4/19/2011 2:43 PM ET|
How to forecast a stock-market top
A Wall Street research firm is tracking four key indicators for signs that the bull market is on its last legs. Here's what to look for.
How will we know when the bull market is coming to an end?
This is a timely question, given the extraordinary crosscurrents buffeting the market. Some advisers contend that the bull is alive and well, while others assert that the bull is living on borrowed time.
For insight, I turned to Ned Davis Research, the quantitative research firm, which monitors a basket of indicators to help determine when a market top is imminent.
Nearly two years ago I turned to the company for help in answering this very question. At the time, many were convinced the rally was but a bear-market correction. But Ned Davis, upon analyzing various indicators of a potential top, concluded that the bull market had further to go.
What does Davis' firm say now?
Ed Clissold, the global equity strategist at the company, said there are worrisome signs on the horizon, but the company is giving the bull the benefit of the doubt.
In assessing when the bull might end, Clissold said, the company has identified four major categories:
Though stock valuations aren't at such an extreme as to cause this category of indicators to flash a sell signal, there are causes for concern, Clissold said.
One of these, according to a letter Ned Davis sent last week to institutional clients, is that "profit margins on the S&P are at record highs. . . . Using data back to 1954, very high profit margins, on average, have not been bullish for stocks, because the series is very mean-reverting."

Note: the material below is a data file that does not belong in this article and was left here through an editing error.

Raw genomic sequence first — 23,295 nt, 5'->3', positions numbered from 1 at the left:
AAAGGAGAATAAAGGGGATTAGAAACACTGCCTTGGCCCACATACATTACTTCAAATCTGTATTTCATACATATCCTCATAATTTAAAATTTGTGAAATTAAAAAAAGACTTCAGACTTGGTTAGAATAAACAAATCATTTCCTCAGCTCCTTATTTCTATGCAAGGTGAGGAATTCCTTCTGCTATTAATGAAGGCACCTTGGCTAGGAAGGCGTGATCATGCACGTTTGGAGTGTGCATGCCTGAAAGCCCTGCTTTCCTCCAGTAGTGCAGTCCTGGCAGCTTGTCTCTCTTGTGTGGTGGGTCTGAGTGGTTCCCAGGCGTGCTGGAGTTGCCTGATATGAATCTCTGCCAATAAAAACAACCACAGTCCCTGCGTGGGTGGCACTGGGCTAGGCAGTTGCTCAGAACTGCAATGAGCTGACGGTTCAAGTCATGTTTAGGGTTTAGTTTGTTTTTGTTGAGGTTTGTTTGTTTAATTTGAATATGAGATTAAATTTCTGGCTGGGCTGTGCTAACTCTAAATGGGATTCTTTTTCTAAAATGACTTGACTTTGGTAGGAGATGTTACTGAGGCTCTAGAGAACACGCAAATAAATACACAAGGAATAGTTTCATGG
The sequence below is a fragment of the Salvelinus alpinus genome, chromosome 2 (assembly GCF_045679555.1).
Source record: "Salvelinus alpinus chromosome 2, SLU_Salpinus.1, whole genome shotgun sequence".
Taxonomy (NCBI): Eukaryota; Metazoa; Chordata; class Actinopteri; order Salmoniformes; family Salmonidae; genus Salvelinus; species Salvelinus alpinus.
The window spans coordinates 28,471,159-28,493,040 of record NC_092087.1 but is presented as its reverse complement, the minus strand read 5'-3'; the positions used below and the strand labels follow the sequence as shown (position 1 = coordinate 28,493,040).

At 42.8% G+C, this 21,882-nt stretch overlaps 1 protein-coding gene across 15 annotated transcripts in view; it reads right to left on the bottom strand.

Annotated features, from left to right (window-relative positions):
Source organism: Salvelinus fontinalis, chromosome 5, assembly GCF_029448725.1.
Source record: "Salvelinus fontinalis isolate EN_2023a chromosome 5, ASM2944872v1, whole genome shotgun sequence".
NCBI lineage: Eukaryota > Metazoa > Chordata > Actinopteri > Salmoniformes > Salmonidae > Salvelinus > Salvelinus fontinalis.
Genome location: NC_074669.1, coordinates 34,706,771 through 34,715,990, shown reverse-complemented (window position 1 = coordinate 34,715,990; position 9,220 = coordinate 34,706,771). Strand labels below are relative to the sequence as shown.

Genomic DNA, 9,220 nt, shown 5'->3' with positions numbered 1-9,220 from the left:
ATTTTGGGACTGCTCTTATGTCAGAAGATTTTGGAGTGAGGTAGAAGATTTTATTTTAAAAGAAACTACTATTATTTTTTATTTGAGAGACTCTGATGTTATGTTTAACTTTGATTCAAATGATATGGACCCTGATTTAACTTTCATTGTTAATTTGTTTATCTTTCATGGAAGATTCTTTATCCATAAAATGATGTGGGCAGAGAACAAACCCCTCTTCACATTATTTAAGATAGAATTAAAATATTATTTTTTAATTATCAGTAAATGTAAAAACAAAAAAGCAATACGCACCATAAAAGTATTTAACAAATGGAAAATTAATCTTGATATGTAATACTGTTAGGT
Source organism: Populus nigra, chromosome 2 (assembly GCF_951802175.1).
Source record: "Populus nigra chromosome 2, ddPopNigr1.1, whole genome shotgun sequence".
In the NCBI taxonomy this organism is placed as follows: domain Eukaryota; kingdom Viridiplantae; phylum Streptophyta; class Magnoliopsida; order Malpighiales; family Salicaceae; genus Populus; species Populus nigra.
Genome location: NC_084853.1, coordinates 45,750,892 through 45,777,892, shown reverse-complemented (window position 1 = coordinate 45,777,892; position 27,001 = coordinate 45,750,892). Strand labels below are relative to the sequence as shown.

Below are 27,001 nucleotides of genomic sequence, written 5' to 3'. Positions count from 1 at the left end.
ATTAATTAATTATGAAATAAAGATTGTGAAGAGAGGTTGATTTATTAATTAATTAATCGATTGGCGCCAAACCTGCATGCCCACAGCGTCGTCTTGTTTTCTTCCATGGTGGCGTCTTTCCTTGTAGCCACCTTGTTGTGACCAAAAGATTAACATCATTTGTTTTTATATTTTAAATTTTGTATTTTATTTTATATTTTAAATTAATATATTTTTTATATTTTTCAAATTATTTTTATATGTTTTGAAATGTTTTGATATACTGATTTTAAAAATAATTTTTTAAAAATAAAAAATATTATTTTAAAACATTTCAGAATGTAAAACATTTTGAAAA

Davis also was concerned with the cyclically adjusted P/E ratio made famous by Yale professor Robert Shiller.
At the same time, however, Clissold referred to other valuation measures that suggest stocks are not particularly expensive, such as the P/E ratio based on 12-month earnings (as opposed to the 10-year average Shiller prefers).
All in all, a split decision on valuation. As Davis wrote earlier this week: "I can certainly understand the bullish stance of those who argue stocks are still reasonably priced, based upon current earnings. Yet, I don't think that presents a complete picture of potential risks. I am just providing the evidence for clients to make their own decisions."
This is the one category of the four that, in Davis' opinion, comes closest to yelling "sell."
Davis maintains two sentiment indices, one of which is well into the zone of excessive optimism; the other borders on that zone.
On contrarian grounds, that is worrisome.
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For all of you who are trying to time the market...
Rodney Dangerfield in Caddy Shack said it best.
"What's everyone else doing? They are buying? Then SELL, SELL, SELL!!" "
"They are Selling??? Then BUY, BUY, BUY!!"
the price of oil will tank the market at some point i believe we have crossed that point except for denial of the facts. it does however tak a few months for the downward spirial to occur. numbers comming out now do not reflect this downward sprial caused by hyper oil increases.
how can people not know this simple fact: " IF I PUT MORE IN MY TANK I TAKE IT OUT OF THE REST OF THE ECONOMY AFTER ALL I CANT PRINT MONEY
You can throw out all the models, the stock market has never experience this high of world debt